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Analyst sees no supercycle for Apple, but predicts strong iPhone X sales

Analyst sees no supercycle for Apple, but predicts strong iPhone X sales
Raymond James' Apple analyst Tavis McCourt wrote a note to clients today. In his message, McCourt stated that the big supercycle that was supposed to pump up Apple's revenue and profits thanks to the new innovative 2017 iPhone models, might not take place. But thanks to what he sees as strong Apple iPhone X demand, the analyst expects Apple to report higher earnings next year as the average selling price of the iPhone rises as much as 10% in 2018.

McCourt's note includes some data not favorable to Apple. He says that 37% of iPhone owners plan to upgrade to a 2017 iPhone over the next 12 months. Over the previous three years, that figure has averaged 44%. This tells the analyst that there will be no supercycle. McCourt wrote, "The data suggests that this year's refresh may not drive the proverbial 'supercycle' that many have predicted." In addition, he predicts that 14% of iPhone owners plan to update over the next three months. That compares with 15% who updated over the first 3 months last year, and 17% the year before that. However, with 46% of those upgrading turning to the more expensive iPhone X, Apple's gross profit margin will rise 2 percentage points next year.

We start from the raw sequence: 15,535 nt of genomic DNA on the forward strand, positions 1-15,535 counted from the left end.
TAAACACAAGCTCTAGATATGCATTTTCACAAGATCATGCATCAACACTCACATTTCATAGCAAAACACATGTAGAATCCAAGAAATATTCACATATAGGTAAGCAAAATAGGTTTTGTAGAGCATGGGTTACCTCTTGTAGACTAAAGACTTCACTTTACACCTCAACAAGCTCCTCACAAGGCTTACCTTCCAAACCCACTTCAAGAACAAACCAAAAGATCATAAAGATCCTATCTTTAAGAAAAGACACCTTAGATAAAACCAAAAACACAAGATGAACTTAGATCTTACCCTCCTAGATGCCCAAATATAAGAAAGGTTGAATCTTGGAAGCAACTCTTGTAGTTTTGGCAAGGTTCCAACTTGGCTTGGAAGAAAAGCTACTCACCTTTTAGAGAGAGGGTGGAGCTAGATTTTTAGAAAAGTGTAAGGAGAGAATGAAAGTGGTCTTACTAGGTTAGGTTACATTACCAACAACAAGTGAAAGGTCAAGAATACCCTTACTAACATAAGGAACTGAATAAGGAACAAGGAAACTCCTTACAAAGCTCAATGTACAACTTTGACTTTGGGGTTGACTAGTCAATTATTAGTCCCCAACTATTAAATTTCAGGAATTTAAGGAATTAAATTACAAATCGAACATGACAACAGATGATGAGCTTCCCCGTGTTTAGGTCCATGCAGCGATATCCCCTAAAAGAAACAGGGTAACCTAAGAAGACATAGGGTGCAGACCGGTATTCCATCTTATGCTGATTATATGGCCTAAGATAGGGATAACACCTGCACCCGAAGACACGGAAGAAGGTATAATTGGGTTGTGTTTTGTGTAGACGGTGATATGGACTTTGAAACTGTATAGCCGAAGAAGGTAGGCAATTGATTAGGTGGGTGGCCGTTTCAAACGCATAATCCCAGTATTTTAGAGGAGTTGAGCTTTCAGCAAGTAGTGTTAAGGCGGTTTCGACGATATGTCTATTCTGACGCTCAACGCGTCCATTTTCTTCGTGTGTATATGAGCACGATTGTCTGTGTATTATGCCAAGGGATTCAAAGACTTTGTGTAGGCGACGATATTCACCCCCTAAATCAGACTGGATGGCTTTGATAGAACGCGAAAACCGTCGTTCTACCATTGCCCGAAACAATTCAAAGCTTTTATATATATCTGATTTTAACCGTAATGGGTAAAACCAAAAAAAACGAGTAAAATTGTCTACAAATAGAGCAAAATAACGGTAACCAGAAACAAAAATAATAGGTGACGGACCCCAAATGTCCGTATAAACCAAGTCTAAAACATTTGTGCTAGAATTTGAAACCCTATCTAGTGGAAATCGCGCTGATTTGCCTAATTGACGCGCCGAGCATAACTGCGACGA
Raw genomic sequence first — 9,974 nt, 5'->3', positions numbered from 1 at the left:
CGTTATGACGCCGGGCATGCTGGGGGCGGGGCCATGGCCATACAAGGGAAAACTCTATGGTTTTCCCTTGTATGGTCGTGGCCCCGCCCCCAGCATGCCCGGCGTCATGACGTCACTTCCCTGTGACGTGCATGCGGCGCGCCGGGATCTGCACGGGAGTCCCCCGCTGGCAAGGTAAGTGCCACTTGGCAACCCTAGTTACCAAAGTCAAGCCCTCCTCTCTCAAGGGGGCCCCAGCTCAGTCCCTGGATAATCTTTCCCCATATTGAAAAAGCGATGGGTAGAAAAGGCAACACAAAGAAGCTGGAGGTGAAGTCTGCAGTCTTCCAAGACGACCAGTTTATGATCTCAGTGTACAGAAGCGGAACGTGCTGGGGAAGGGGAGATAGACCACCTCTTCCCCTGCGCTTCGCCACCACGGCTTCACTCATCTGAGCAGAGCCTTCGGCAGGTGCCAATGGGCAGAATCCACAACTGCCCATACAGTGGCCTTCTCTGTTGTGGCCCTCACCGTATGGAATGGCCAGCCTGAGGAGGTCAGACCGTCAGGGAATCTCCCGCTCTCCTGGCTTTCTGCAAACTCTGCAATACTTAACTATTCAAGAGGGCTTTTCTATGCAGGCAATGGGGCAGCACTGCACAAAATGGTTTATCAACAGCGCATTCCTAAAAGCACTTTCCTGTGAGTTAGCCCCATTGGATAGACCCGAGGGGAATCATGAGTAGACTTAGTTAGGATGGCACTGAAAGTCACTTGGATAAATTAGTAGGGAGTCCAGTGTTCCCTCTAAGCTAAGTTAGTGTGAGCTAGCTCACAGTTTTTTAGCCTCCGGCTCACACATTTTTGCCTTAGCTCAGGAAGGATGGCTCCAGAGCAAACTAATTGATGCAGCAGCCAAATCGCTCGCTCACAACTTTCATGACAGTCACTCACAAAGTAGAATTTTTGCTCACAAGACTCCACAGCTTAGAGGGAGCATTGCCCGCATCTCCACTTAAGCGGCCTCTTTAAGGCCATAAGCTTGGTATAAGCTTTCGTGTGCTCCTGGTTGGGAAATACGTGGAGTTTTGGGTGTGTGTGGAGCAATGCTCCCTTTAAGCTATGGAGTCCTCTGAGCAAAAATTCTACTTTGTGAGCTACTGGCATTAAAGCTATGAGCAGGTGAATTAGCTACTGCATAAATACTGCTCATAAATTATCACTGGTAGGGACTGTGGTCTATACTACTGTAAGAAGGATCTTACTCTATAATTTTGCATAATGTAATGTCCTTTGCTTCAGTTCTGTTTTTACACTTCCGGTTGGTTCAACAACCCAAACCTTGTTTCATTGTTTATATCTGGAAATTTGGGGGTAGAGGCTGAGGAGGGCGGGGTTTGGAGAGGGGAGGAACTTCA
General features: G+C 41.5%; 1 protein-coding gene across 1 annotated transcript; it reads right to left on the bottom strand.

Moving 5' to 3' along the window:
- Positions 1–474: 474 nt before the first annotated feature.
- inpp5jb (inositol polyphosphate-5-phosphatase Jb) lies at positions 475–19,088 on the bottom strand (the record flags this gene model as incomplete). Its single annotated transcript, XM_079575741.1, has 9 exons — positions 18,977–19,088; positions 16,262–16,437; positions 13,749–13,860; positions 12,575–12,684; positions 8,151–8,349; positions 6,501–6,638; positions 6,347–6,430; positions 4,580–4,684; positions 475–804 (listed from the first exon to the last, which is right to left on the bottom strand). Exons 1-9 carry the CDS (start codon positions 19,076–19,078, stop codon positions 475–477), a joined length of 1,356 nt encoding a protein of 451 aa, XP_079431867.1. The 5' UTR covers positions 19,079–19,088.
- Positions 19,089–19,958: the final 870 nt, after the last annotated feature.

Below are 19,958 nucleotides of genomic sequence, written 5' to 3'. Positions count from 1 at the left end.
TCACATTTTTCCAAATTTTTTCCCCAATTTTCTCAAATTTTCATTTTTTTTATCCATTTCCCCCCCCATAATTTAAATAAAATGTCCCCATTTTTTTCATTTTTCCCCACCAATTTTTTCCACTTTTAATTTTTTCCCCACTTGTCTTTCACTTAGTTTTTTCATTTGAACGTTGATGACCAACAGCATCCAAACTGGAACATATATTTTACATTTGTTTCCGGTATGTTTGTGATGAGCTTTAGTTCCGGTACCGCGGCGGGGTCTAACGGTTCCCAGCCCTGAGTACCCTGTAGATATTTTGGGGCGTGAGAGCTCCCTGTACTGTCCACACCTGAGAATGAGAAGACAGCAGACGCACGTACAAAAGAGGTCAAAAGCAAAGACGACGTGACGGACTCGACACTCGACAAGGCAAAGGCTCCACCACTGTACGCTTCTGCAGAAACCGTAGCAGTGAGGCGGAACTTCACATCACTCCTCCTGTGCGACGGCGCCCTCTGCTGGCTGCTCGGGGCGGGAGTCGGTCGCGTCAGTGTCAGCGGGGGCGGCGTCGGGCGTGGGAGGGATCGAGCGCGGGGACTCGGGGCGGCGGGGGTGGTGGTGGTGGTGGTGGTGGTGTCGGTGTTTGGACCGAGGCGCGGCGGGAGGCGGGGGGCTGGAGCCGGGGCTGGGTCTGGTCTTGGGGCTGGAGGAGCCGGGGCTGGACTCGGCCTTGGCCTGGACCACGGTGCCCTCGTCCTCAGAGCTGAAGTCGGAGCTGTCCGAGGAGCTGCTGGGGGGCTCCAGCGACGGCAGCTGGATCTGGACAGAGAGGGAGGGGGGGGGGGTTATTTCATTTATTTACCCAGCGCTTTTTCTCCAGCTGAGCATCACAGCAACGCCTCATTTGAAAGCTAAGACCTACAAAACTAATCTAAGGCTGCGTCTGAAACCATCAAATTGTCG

The analyst says that the heavier demand he finds for the iPhone X over the iPhone 8 and iPhone 8 Plus is surprising considering the more expensive price for the tenth anniversary model, and "the lack of a killer app" for the phone. Overall, McCourt lowered his forecast of iPhone sales for 2018 to 240 million from 260 million. But with the iPhone X selling like hotcakes, he raised his earnings per share forecast for Apple's 2018 fiscal year from $10.50 to $10.85. He also raised his target for Apple's shares to $180 from $170. The stock is currently trading near $154. Since the September 12th event that introduced the new iPhone models including the iPhone X, Apple has lost $50 million in market capitalization.

source: CNBC

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